Social Media Vital to Social Change: Government Predicted to have Smaller Role

by admin on October 5, 2011 · 3 comments



When you create a site addressing the social media needs of government, associations and nonprofits, social change (and the mechanisms to accomplish change) matters. The people who follow my material are all interested in some aspect of social improvement.

Walden University offers a unique overview as to who gets involved in social causes and it’s obvious that the most fundamental observation is the belief that individual and small group actions are the driving forces behind social change (43 percent).  Eighty-five percent of Americans believe that they can make the world a better place through their actions.

Eighty percent see digital technology as key to getting people involved in social change and 4 in 5 see digital technology as a “game-changer” for positive social change.

The report states that nonprofit organizations will have a larger role (predicted by 35 percent) and almost half the respondents state that they are likely to get involved in social issues through nonprofits.

Government is predicted to play a decreasing role in social change in the future (34 percent) and less than 15 percent state that they are likely to get involved through government organizations.

Forty percent of respondents state that education is their most important issue followed by health-related issues (35 percent) and poverty (33 percent).

My thoughts:

We have entered a world where websites, video and audio are inexpensive and social interactions plentiful.

There may never be a parallel to today’s ability to creatively and inexpensively reach thousands or millions of people through social media. This thought is obviously amplified by the findings of the report.

Best, Len.




Howard Adam Levy October 21, 2011 at 6:10 pm

Don’t Believe It

While the report states that “Eighty-five percent of Americans believe that they can make the world a better place through their actions,” in reality, people’s actions don’t match their beliefs. The biggest way that people can make a difference is through their jobs — working for an entity that is contributing to society, rather than one that is moving jobs overseas, degrading the environment, denigrating employee rights, undermining the democratic process, and promoting materialism and consumption. And yet, millions of people work for corporations that do just that.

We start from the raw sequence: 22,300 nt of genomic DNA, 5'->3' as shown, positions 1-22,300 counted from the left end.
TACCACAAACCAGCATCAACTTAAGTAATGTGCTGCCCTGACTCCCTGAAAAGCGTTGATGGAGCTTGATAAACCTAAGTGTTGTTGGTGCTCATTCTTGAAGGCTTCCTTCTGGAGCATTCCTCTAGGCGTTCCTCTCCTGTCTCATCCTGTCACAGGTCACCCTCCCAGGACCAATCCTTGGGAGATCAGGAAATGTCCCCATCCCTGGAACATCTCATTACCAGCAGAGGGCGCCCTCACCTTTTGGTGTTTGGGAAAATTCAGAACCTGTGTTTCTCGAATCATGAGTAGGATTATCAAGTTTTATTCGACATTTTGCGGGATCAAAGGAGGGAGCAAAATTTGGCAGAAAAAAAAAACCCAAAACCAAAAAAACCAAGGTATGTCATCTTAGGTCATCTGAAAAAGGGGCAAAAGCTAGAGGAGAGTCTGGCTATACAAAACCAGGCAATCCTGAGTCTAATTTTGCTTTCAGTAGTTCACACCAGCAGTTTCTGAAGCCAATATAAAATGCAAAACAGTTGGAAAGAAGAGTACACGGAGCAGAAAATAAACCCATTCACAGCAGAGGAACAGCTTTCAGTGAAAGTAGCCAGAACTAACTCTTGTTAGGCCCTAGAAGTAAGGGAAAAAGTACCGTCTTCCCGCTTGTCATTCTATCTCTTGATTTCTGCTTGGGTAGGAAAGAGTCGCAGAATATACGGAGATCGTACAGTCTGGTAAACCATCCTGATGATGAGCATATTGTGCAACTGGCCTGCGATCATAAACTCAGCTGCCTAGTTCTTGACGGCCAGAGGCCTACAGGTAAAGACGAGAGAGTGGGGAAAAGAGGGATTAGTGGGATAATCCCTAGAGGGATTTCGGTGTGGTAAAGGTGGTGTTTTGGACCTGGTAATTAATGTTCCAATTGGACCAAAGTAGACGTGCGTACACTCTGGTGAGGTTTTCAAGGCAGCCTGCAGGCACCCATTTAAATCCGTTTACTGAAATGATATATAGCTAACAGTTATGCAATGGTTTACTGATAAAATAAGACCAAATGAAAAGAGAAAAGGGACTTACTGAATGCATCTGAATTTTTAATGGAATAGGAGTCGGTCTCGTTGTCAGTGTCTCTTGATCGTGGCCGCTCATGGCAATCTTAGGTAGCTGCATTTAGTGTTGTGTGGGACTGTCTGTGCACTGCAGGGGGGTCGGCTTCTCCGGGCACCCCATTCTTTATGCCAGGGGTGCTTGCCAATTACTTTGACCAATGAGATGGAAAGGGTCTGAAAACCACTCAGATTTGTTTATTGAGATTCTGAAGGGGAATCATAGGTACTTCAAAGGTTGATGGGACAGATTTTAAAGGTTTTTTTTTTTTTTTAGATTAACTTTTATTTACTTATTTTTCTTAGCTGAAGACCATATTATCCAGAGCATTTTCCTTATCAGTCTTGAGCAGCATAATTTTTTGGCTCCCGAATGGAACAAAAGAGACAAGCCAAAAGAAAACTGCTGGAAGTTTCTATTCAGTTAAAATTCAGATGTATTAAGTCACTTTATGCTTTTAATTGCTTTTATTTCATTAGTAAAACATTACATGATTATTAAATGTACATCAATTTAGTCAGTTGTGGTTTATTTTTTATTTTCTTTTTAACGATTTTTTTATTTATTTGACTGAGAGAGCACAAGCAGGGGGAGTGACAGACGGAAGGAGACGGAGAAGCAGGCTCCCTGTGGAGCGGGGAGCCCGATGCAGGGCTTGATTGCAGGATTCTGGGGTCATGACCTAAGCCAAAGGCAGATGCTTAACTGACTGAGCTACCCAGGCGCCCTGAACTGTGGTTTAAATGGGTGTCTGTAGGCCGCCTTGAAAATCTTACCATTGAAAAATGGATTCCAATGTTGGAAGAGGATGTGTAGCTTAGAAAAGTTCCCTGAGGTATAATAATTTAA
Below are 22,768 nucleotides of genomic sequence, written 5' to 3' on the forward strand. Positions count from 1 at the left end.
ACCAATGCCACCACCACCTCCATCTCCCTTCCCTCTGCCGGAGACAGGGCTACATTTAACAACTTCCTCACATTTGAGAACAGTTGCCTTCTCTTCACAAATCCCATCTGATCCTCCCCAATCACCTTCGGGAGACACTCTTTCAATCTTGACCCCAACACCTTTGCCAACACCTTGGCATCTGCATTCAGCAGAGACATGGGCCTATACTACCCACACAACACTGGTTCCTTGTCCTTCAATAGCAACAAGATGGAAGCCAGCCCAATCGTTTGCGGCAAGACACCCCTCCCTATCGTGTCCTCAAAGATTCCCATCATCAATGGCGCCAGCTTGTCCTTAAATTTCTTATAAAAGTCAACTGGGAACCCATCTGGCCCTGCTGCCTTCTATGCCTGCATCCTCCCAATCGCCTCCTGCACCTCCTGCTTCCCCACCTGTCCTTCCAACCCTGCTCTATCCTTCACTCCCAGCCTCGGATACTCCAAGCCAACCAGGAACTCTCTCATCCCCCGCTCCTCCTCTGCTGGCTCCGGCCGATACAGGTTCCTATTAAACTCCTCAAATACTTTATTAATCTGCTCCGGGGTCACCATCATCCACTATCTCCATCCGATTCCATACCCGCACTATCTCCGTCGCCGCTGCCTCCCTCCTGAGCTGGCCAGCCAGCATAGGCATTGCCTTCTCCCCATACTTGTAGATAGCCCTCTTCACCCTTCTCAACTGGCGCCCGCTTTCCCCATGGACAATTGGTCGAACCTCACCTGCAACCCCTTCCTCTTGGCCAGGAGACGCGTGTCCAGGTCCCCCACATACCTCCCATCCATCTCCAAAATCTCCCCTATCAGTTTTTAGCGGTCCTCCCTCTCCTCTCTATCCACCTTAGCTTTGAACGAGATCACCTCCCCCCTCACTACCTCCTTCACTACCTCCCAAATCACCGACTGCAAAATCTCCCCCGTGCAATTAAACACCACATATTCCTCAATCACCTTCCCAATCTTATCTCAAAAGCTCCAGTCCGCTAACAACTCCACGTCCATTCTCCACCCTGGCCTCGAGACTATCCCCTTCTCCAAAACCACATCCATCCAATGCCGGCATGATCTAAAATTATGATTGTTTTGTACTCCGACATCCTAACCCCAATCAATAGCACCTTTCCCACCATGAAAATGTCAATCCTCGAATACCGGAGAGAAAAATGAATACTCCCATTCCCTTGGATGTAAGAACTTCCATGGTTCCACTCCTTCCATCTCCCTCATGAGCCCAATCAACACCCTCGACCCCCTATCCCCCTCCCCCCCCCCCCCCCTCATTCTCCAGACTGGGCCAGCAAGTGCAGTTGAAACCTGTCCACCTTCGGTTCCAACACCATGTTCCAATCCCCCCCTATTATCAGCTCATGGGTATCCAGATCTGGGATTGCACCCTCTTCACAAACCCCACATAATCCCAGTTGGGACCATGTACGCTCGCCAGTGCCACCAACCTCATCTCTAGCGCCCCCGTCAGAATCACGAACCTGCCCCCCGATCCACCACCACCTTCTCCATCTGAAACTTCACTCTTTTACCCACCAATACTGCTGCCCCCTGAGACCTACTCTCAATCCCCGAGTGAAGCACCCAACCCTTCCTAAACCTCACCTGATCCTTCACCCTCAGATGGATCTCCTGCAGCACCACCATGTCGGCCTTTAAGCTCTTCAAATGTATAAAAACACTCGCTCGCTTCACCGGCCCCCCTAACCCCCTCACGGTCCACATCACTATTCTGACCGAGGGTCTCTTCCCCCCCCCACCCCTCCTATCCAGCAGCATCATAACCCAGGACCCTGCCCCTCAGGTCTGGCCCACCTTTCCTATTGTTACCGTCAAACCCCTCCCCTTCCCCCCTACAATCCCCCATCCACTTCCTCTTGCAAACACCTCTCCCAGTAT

The second biggest thing that people can do to create real change is to shop in a way that supports their beliefs, and yet, again, they purchase mass produced products made overseas by huge corporations and big box retailers and financial companies that undermine people’s values.

While my company, Red Rooster Group promotes nonprofit organizations (as an expression of my values) I recognize that real change won’t happen by getting more people simply to contribute more to nonprofits (whether by social media or other methods), but by changing the mass behavior in our society.

Fortunately, the internet, social media and other technologies have fostered more transparency that is putting pressure on corporations to slowly change. Hopefully, people can continue to use technology to access options that express their values.

admin October 23, 2011 at 11:10 am

Hi Howard: Great insight (is what we say matched by out actions?). But I think the accessibility of social media “can” have an impact on making the world a better place. At one time in the not too distant past, mainstream media controlled our ability co communicate, now we can exchange ideas without a filter. The ability to communicate make change possible. Best, Len.

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